Supreme Court Finds that Federal Law Preempts State Asbestos Lawsuit: Kurns v. Railroad Friction Products Corp.
A federal statute regulating locomotive safety preempts a state products liability and wrongful death lawsuit, according to the U.S. Supreme Court. A former railroad worker, and later his estate, sued multiple companies, alleging that exposure to asbestos in their products while he was a railroad employee caused his cancer. In Kurns v. Railroad Friction Products Corp., 132 S. Ct. 1261 (2012), the Supreme Court affirmed lower court judgments dismissing the lawsuit due to federal preemption.
George Corson, the decedent, worked for nearly three decades as a machinist and welder for the Chicago, Milwaukee, St. Paul & Pacific Railroad. He worked in locomotive repair, installing brakeshoes; and in locomotive maintenance, removing boiler insulation. He ceased employment with the railroad in 1974, and received a diagnosis of malignant mesothelioma in 2005. He and his wife filed a lawsuit in Pennsylvania state court in 2007 naming fifty-nine defendants, including Railroad Friction Products Corporation (RFPC) and Viad Corp. The lawsuit alleged that RFPC distributed products containing asbestos, and that Viad succeeded a company that manufactured and distributed products containing asbestos. The plaintiffs asserted causes of action for defective design and failure to warn of danger. Corson died after filing suit, and the court substituted his executor, Gloria Kurns, as a plaintiff.
The defendants removed the case to the federal district court for the Eastern District of Pennsylvania. That court granted their motion for summary judgment based on the argument that the Locomotive Inspection Act (LIA), 49 U.S.C. § 20701 et seq., preempted state claims for damages. The statute, enacted in 1911, requires “railroad carriers” to maintain locomotive equipment in safe working order. 49 U.S.C. § 20701(1). The Supreme Court held that the LIA preempts state claims for injuries by both railroad passengers and rail workers in Napier v. Atlantic Coast Line Railroad Co., 272 U.S. 605 (1926). The Third Circuit Court of Appeals affirmed the district court’s ruling, and the plaintiffs appealed.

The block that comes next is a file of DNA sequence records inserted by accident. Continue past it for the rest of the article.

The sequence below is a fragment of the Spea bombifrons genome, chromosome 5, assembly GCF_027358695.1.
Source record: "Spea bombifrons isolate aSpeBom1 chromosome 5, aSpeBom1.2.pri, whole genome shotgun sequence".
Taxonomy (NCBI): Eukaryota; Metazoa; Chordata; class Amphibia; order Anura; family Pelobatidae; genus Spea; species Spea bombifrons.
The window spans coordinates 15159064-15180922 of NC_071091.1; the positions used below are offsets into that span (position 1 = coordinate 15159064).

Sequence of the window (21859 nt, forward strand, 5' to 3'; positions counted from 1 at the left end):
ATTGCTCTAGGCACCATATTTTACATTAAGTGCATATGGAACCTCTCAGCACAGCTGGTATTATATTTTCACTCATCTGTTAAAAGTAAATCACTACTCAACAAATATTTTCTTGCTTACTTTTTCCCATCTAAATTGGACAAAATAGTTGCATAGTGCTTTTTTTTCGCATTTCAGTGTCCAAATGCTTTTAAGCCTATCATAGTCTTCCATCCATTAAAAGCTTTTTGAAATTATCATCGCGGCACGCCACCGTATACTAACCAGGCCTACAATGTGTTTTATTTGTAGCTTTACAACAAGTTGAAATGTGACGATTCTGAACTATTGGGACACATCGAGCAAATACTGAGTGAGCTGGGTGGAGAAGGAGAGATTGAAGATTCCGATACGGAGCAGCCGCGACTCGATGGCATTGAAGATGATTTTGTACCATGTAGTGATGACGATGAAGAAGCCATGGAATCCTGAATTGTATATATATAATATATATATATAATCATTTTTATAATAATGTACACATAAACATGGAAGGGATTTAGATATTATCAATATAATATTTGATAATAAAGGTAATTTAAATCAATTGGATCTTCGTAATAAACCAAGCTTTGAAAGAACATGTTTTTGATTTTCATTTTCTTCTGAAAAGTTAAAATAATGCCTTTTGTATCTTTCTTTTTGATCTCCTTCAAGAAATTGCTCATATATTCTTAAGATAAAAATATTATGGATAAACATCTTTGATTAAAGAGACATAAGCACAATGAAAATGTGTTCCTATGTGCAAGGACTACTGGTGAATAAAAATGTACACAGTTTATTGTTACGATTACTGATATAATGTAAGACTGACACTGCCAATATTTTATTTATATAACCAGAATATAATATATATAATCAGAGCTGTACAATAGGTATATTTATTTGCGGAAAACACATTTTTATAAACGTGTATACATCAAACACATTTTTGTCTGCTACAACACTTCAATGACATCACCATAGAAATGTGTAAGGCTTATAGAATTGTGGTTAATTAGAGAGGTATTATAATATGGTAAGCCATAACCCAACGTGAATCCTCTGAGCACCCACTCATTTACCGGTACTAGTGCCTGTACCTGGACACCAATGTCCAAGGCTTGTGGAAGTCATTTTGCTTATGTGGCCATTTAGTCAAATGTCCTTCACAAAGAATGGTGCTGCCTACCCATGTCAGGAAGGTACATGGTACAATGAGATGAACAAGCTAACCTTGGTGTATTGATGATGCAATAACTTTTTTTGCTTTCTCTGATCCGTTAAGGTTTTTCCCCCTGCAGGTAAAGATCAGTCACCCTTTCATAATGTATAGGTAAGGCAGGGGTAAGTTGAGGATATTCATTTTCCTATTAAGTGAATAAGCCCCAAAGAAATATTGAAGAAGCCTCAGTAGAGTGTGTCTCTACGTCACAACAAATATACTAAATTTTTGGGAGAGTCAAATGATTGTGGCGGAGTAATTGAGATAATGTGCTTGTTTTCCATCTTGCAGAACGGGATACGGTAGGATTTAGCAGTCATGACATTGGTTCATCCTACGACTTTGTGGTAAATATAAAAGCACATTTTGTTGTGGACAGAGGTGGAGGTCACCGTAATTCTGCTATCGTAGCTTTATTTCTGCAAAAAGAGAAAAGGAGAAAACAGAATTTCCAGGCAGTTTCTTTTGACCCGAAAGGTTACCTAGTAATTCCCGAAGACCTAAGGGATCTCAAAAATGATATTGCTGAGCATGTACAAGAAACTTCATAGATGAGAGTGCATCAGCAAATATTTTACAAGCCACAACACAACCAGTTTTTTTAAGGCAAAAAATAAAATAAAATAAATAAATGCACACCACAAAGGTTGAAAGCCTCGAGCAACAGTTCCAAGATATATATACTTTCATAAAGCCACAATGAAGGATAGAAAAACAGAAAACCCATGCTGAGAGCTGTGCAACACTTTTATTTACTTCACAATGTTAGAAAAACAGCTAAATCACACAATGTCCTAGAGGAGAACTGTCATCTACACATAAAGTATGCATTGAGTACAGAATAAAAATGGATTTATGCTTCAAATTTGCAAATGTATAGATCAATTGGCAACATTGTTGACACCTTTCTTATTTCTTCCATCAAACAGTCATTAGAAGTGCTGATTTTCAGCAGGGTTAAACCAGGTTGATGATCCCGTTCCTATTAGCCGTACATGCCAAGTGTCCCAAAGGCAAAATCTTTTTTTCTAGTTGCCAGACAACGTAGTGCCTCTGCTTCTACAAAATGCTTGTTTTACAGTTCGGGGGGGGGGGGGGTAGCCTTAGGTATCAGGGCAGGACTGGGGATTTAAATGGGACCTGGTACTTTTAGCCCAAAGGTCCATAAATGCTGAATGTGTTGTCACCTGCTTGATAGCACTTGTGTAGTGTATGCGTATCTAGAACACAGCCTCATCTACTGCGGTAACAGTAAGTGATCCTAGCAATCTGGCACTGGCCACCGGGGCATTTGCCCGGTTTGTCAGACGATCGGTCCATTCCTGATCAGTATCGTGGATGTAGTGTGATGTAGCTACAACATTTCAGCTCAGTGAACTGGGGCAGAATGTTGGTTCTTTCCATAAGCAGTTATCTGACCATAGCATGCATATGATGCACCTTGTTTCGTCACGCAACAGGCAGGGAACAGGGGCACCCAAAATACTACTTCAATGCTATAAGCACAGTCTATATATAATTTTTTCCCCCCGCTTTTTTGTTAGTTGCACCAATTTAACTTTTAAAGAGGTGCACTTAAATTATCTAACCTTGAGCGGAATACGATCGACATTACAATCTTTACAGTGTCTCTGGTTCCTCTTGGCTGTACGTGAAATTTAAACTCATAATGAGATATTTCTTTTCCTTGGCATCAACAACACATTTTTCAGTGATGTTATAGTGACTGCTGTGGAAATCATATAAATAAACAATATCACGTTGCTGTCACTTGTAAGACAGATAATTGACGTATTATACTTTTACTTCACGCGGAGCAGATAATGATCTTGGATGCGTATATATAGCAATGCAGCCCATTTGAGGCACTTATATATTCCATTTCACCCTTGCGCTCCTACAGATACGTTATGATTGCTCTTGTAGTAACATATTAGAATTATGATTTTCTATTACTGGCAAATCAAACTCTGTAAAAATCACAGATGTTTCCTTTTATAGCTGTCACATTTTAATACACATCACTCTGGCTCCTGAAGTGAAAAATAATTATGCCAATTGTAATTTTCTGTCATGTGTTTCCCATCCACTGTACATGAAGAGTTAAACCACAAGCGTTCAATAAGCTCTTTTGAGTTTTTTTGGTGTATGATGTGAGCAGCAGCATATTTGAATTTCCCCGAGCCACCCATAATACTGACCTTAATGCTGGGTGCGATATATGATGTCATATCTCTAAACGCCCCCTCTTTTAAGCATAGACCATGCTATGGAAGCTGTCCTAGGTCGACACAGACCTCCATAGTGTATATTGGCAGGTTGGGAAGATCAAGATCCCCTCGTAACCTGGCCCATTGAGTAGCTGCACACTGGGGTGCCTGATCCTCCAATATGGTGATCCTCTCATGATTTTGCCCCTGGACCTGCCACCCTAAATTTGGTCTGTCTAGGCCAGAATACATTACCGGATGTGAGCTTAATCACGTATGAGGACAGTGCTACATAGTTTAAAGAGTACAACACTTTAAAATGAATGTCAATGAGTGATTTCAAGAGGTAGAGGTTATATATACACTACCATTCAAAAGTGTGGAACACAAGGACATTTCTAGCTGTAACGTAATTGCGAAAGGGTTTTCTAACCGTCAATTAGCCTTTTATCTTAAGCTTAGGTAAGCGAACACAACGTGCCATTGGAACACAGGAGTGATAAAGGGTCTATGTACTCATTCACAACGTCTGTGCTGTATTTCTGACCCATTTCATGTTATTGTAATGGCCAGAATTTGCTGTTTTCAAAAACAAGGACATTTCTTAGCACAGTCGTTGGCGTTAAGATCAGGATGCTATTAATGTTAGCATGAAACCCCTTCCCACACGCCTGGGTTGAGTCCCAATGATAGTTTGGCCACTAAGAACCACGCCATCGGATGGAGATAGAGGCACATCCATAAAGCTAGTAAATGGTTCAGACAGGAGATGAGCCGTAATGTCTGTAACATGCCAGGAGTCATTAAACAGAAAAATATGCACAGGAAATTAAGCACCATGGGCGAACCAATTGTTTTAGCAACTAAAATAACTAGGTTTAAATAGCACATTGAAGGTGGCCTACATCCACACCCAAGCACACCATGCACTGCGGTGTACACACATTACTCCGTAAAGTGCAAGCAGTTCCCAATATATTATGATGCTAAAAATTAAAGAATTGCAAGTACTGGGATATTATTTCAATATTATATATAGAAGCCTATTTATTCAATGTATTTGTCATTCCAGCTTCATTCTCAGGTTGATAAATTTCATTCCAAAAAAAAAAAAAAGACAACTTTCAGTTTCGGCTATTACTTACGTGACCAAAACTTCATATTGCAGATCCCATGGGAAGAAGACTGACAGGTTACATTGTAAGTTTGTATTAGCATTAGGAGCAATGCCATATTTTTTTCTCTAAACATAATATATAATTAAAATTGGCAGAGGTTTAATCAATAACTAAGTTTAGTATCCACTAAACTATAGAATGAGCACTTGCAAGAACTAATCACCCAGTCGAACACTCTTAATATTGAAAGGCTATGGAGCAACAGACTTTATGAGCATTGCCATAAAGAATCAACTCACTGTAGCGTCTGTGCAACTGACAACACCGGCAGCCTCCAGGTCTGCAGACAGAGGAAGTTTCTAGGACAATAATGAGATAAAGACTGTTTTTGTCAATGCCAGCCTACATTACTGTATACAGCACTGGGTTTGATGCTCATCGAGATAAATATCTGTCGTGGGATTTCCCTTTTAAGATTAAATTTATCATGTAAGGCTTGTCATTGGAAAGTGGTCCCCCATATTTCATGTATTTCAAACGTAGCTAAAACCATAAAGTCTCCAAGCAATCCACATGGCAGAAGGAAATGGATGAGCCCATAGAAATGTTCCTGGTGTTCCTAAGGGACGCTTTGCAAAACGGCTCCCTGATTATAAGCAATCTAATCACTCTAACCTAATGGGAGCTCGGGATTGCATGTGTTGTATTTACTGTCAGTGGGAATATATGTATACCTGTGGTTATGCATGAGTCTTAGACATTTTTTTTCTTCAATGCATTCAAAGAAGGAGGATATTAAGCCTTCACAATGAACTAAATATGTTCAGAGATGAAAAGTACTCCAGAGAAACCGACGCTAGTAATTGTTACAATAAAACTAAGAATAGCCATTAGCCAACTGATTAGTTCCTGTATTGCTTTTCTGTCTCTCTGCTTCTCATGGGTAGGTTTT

The plaintiffs raised two arguments on appeal: they argued that the Federal Railroad Safety Act of 1970 (FRSA), 49 U.S.C. § 20101 et seq., modified the scope of preemption by the LIA. They also argued in the alternative that the LIA did not preempt their claims, because it involved injuries caused by asbestos contained in the equipment rather than by the locomotive equipment itself. The Court rejected the first argument, finding that the FRSA authorized the Secretary of Transportation to establish railroad safety regulations, but did not affect federal railroad statutes.
The plaintiffs’ second argument, that their particular claims are not within the scope of the LIA’s preemptions, had three parts. First, they argued that the LIA preempted claims arising from the operation of locomotives on rail lines, but not claims arising from repair or maintenance. Second, they claimed that, even if the court found that the LIA preempted their design defect claim, it should allow their failure-to-warn claim to proceed because it was separate from any design or operation of a locomotive. Finally, they alleged that the LIA did not preempt their claims because the statute did not apply to the defendants when Corson sustained his injuries during the period from the 1940’s to the 1970’s. Its jurisdiction was not expanded beyond common carriers until 1988. The Court rejected all of these arguments, finding that the Napier decision clearly extended the LIA’s preemption to any and all state injury claims arising from any aspect of the operation, repair, or maintenance of a locomotive.
The products liability attorneys at Cohn & Smith help recover compensation for people in South Florida who have suffered injuries due to dangerous or defective consumer products. Contact us today online, at (954) 431-8100, or at (305) 624-9186 to schedule a free and confidential consultation with one of our lawyers.
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